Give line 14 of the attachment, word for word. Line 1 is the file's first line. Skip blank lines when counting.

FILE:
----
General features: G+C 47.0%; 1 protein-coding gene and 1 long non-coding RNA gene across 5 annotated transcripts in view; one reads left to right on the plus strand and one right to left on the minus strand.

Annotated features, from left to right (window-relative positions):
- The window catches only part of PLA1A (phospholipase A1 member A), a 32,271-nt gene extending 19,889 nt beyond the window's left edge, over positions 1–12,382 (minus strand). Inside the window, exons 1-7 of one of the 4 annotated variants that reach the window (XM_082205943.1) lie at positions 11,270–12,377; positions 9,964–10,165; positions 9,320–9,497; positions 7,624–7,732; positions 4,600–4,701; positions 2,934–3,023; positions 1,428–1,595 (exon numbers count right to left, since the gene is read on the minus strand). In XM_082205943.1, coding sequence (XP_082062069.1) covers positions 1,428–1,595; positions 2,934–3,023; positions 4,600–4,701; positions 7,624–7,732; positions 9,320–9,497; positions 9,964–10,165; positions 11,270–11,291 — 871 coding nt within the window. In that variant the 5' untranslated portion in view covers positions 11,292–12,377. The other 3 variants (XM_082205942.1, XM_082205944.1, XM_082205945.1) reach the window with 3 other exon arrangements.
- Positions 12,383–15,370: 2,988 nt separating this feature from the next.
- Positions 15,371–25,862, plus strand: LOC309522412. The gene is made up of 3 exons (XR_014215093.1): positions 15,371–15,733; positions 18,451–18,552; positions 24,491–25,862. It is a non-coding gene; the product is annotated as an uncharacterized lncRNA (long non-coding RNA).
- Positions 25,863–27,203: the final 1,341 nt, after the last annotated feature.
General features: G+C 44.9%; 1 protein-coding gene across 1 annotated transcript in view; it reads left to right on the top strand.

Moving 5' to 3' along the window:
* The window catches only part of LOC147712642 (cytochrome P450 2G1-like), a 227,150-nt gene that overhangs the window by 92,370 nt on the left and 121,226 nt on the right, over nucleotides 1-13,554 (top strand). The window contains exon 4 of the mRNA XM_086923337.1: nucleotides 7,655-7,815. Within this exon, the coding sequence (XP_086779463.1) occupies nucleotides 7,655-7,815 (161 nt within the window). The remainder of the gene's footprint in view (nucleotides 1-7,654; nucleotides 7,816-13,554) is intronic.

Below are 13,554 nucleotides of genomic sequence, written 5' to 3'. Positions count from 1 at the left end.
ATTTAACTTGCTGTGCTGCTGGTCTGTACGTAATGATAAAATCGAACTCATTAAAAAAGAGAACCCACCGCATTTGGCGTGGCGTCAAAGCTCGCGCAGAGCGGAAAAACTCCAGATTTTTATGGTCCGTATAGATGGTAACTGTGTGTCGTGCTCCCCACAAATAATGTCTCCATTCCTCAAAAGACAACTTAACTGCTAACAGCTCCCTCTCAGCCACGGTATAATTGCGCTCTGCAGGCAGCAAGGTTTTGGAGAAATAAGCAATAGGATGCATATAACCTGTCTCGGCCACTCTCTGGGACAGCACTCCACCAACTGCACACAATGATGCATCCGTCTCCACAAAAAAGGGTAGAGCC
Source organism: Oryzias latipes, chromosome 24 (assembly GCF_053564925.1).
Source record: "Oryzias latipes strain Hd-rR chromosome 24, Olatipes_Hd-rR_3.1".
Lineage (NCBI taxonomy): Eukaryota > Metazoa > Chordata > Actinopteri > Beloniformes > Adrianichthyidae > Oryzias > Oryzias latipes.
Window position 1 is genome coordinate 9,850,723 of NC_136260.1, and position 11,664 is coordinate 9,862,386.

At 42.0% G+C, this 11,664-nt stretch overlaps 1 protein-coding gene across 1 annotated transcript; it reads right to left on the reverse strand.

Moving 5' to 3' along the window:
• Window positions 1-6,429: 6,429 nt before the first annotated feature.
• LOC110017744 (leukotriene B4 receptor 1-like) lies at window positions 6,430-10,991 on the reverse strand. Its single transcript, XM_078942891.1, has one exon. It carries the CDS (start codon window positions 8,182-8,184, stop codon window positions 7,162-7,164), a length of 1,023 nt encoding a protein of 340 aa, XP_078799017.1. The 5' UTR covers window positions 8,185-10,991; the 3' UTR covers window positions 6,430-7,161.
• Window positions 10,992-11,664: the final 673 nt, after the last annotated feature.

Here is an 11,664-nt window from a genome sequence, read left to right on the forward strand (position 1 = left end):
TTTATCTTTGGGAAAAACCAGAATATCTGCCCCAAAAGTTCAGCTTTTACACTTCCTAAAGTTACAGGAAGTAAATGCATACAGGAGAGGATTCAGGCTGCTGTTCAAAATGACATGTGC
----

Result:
Lineage (NCBI taxonomy): Eukaryota > Metazoa > Chordata > Actinopteri > Beloniformes > Adrianichthyidae > Oryzias > Oryzias latipes.